February 19, 2018
SPD divided over grand coalition
The SPD's referendum will start tomorrow - with results due on March 4. We urge readers to ignore any comments at this stage that express probabilities of one side or the other winning. This looks like a close contest, and the outcome will depend on events that will be unfolding in the next two weeks. Both sides have everything to play for.
It is generally true that the more senior SPD representatives - mayors, and deputies in federal, state, and local legislatures - tend to favour the grand coalition, while activists tend to be more opposed. It is at this stage hard to say how the terrible opinion polls will shape the views of SPD members, and how they view the cause of the party's decline. If they believe, as we do, that consecutive grand coalitions have deprived the SPD of their own identity, they may well risk an election defeat if this would bring about a renewal. But it is a risky choice that some members might not want to make.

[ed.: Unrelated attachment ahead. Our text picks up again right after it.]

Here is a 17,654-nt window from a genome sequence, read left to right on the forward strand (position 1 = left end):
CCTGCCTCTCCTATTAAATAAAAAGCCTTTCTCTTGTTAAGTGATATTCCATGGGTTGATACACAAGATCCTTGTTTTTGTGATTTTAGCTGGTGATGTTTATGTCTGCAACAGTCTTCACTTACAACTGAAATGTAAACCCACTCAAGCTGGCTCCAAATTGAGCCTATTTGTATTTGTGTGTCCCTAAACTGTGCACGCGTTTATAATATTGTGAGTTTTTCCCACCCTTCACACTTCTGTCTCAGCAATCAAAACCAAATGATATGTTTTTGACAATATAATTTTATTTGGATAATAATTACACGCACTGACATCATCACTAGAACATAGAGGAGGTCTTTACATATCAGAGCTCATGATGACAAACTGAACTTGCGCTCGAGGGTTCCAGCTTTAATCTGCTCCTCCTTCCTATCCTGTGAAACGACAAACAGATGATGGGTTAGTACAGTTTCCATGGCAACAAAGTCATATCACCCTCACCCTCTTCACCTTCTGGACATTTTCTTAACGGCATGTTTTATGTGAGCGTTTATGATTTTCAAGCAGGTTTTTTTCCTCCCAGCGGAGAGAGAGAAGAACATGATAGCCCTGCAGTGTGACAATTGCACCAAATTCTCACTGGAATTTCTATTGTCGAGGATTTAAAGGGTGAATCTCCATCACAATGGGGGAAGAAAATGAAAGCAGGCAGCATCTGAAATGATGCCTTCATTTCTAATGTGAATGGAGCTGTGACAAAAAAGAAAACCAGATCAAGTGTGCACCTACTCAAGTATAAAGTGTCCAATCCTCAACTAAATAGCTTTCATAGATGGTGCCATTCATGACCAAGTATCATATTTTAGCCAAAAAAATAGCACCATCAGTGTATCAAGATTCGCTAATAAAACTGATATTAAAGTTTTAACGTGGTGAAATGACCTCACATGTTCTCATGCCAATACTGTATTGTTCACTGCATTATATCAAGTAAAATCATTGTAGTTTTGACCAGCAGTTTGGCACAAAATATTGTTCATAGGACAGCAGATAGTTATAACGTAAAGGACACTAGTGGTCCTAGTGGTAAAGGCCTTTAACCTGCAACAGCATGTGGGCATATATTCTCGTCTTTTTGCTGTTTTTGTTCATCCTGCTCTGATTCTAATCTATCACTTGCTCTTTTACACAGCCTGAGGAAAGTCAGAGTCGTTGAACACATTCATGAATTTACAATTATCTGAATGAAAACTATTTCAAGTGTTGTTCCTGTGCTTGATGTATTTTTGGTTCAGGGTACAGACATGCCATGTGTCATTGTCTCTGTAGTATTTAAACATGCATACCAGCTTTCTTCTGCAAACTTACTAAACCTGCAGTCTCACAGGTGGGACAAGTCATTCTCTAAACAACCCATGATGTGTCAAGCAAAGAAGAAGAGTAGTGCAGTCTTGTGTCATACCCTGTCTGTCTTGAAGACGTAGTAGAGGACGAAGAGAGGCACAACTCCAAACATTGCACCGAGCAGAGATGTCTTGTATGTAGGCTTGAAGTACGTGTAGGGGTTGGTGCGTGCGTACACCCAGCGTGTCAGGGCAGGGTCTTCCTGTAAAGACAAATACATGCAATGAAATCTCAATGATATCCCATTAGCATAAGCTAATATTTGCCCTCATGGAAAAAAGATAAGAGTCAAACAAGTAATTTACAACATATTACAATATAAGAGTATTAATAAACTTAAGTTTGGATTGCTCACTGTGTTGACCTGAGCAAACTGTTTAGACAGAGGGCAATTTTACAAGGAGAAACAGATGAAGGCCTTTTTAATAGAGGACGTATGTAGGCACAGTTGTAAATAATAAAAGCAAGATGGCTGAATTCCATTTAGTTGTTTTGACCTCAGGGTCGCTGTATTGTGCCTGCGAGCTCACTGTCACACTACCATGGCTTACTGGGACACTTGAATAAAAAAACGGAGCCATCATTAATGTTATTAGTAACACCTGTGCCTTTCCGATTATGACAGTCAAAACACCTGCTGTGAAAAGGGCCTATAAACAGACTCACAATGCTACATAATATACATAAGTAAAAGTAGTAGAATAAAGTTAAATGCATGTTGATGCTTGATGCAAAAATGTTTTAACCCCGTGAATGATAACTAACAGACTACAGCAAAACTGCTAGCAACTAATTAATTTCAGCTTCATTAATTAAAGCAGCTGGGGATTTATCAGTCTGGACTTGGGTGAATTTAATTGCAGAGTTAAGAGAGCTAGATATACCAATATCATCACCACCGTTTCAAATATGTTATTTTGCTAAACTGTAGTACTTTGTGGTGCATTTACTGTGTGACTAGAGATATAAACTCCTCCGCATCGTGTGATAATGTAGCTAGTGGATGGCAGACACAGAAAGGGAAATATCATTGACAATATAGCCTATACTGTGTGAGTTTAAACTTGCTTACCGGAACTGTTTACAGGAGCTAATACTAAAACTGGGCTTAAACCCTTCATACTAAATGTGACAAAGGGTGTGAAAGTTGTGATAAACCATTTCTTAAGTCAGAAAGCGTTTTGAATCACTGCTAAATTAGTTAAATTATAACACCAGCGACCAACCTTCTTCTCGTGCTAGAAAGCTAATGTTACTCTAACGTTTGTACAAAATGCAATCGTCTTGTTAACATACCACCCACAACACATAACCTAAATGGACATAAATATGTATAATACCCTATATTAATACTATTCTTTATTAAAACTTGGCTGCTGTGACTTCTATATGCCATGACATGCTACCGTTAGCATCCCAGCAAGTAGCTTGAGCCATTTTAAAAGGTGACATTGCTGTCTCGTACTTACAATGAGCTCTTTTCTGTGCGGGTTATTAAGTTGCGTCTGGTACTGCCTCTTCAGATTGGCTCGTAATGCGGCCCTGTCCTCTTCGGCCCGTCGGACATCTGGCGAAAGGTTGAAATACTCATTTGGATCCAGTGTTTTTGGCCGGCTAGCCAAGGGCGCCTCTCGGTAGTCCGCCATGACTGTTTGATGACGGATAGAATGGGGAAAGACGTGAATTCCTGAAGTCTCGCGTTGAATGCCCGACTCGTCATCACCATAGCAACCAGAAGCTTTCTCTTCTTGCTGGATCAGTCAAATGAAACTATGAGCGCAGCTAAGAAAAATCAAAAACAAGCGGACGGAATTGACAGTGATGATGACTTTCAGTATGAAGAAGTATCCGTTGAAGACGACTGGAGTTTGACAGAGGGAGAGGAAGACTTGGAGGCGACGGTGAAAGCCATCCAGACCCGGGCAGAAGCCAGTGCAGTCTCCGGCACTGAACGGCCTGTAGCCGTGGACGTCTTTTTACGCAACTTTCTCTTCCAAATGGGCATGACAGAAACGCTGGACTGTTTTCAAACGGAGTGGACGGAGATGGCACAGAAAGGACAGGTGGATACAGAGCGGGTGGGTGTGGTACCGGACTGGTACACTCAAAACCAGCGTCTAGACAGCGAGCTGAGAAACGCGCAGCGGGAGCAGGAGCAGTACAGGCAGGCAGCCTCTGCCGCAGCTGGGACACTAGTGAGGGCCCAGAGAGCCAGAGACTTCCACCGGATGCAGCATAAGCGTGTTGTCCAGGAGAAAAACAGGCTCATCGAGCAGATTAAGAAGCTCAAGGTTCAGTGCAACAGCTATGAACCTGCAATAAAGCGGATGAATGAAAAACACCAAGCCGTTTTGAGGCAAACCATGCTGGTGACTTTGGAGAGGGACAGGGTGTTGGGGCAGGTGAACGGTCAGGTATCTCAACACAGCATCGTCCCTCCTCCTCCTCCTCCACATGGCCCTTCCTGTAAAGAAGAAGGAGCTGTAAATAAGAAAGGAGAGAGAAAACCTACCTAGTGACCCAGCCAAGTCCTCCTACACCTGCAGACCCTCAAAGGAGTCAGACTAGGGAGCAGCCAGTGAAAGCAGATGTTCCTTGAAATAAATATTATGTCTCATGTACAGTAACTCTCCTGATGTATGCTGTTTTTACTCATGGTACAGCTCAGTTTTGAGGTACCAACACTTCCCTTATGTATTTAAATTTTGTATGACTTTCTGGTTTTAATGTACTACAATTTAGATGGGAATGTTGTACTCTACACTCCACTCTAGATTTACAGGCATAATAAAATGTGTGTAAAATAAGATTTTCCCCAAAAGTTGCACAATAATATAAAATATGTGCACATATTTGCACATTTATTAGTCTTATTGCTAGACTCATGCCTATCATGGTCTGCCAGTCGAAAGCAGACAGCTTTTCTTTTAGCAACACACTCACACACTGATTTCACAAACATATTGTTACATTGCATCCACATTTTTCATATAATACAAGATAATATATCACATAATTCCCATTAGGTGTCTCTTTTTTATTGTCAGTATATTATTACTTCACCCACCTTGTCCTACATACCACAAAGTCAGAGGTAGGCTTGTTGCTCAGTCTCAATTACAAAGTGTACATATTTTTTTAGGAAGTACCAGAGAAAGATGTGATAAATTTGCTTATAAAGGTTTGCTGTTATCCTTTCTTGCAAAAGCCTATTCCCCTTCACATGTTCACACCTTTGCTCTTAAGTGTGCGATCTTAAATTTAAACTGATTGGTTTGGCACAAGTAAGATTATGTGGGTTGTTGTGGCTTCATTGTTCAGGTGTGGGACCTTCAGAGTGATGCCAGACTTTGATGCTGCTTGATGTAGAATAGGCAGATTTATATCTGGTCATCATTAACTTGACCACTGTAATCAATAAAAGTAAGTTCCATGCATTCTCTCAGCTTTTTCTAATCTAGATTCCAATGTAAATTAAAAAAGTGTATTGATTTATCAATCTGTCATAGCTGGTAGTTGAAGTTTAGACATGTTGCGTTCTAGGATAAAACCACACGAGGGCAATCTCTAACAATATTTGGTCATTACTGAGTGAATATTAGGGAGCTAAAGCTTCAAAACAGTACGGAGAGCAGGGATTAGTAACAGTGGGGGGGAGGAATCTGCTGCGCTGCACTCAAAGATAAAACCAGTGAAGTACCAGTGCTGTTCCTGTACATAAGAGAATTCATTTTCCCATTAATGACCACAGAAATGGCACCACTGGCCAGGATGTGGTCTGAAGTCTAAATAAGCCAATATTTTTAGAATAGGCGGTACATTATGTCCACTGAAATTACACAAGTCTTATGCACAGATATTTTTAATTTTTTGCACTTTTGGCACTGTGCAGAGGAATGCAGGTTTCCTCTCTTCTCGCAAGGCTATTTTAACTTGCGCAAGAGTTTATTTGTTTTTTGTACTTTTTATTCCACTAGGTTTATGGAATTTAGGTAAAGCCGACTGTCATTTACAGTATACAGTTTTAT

Suddeutsche Zeitung writes this morning that there is now a campaign by SPD members in North-Rhine Westphalia, which accounts for a quarter of the votes, against the grand coalition. This campaign has its own website - nogroko.de - and encompasses senior SPD members in the state legislature, as well as members of the party's executive committee in the state. Four years ago, 75% of members voted in favour of the grand coalition, but there was no contest then. The opponents are now much better organised, and they also get TV airtime. The head of the young socialists, Kevin Kuhnert, was on TV last night telling SPD members that a vote against the grand coalition would not trigger new elections but lead to a minority government. That's a potentially interesting argument because Angela Merkel and the SPD leadership cannot credibly defuse it. If Merkel were to rule it out categorically, President Steinmeier could nominate another CDU candidate as leader of a minority government. In the final round of voting, that person would only require a relative majority against other candidates. If there is no CDU candidate, he could nominate an SPD candidate, and thus force the CDU to put forth their own candidate. A minority government might not last the full term, and it might lead to a renewed attempt at a Jamaica coalition, possibly under a different leader.